With the auction year officially under wraps, Block Chaser chatted with Richard Sevenoaks, Leake Auction Company’s president since 1989 about the past year and what’s to come in 2017.
Block Chaser: Prewar sedans seem like they’re not particularly expensive today. Are these good investments, or driver’s cars?
Richard Sevenoaks: The four-door sedans are the cars they made the most of. We sold several of them—like a ‘41 Cadillac sedan, beautiful car—for under US $20,000.
These might have been hot at auction 20 years ago, but they’ve fallen by the wayside. I think this is an excellent time to go ahead and buy one and use it as is. They’ve got wonderful mechanicals. What I think we’ll see is more restomods of these cars.
BC: Do you think there’s a stronger market for modified prewar sedans?
RS: The Goodguys shows can have 600-700 custom cars. But the guy who has a ‘32 Highboy, for example, his wife and kids won’t want to go for a cruise in (the Highboy).
That’s where you find room for the sedan fitted with modern engines and air conditioning. You can put the kids in the back, have the wife or girlfriend up front, and go cruise.
BC: What cars have you noticed had the best prices in 2016?
RS: It was the year of the Euro. We saw the Ferraris and Porsches we deal with get very strong pricing. We’re right in a changeover where the muscle cars are peaking. Mopar has cooled off; Shelbys have plateaued. Cars of the ‘50s have softened.
BC: Was there volatility in the market this year?
RS: Yes. From what I’m seeing, everybody was down. In our part of the world, the guys with oil money are out of the market. It used to be that a big player would come in and spend US $180,000 on a Cadillac convertible because his wife liked it. You don’t see those spontaneous buys anymore.
BC: Were there any trends in 2016 that surprised you?
RS: Ferraris. Cars like the Testarossa, the 348 and the F430 have had rapid appreciation. Jaguar was the same way. I’m old enough now; I’ve seen these cycles. When they cycle up, everybody gets in and starts restoring them and they flood the market. The price will come down next year.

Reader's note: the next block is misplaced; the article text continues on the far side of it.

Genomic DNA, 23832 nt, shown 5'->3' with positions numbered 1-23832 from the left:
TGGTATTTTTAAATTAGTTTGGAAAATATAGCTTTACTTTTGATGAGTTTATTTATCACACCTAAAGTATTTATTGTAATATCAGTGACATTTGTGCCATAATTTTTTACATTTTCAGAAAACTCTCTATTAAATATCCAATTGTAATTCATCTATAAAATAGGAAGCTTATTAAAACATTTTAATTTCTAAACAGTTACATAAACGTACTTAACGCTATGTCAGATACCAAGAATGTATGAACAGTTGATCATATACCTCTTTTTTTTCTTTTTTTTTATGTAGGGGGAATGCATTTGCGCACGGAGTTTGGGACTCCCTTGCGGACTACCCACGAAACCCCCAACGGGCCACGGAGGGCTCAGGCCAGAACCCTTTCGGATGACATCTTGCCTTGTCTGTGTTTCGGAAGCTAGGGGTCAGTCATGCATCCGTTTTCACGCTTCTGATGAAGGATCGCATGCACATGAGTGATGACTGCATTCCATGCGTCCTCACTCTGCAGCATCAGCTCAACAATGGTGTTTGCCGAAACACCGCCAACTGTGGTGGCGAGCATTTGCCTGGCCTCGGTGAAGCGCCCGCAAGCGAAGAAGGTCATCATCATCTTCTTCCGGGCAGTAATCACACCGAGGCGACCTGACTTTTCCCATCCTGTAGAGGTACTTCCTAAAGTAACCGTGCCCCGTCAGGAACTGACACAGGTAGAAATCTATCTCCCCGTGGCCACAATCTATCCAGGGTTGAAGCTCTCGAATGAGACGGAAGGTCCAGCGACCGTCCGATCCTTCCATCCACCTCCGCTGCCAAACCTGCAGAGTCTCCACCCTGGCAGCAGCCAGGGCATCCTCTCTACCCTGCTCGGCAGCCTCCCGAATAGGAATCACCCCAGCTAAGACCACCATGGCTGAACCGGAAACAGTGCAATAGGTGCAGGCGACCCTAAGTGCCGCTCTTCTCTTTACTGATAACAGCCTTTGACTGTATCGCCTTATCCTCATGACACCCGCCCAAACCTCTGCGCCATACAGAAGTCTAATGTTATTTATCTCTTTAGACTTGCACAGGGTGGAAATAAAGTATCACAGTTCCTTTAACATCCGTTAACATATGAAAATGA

BC: Do you think the 1980s exotics like the Testarossa and Countach will ever reach the prestige of the ‘60s Ferraris and Miuras?
RS: When Ferrari started racing, there was a small, niche market for them. Go to Concorso Italiano at Pebble Beach this year and you’ll see a thousand red Ferraris. Yes, they’ll appreciate in value, but buyers get stunned with their first US $3,000 maintenance bill.
The Ferraris of today won’t reach the height of the Ferraris of the ‘50s and ‘60s just because there are so many of them in the market.
BC: Any idea what drove that rise?
RS: Don’t know. But there’s a group of speculators out there that, when the price goes up rapidly, they’ll go in and buy up cars, drive up the price a little bit, then get out.
When the speculators pull out, the only people left are the collectors, and they won’t sustain those kinds of prices. You saw that happen with Mopar when you saw the million-dollar Hemi convertible.
BC: If you were to polish up your crystal ball, what prices do you think will rise in 2017?
RS: I go to the old standbys. The Mustangs of the ‘60s and early ‘70s. Corvette is always a good product. The restomods because people love those cars.
The Trans Ams of the late ‘70s—the “Smokey and the Bandit” section of the market—we’re seeing some appreciation in those cars. I’ve been waiting for those to go up for years. For a long time, you could buy one for US $15,000.
There’s a huge market for cars under US $50,000. Regular guys can buy one for US $20,000, work on it in their garage over the winter, and take it out and sell it for US $35,000, especially guys who live up north.
BC: There are shops making versions of muscle cars set up for racing, using reproduction bodies. Do you see demand for these kinds of vehicles?
RS: Race cars are very much in a niche market. The only person you can sell it to is another guy who wants to race it. You’re dealing with 1 percent of buyers there. What we always suggest, if you’re getting into the marketplace, is go with a mass-market car like a Mustang or Corvette, and I would not modify it for racing.
BC: What do you find are the most challenging cars to sell?
RS: Every year, it’s the one-offs. You always have a gap between the museum or collector and the seller. We have to work with both sides to get them closer together. Those cars are very desirable, but they are hard to sell.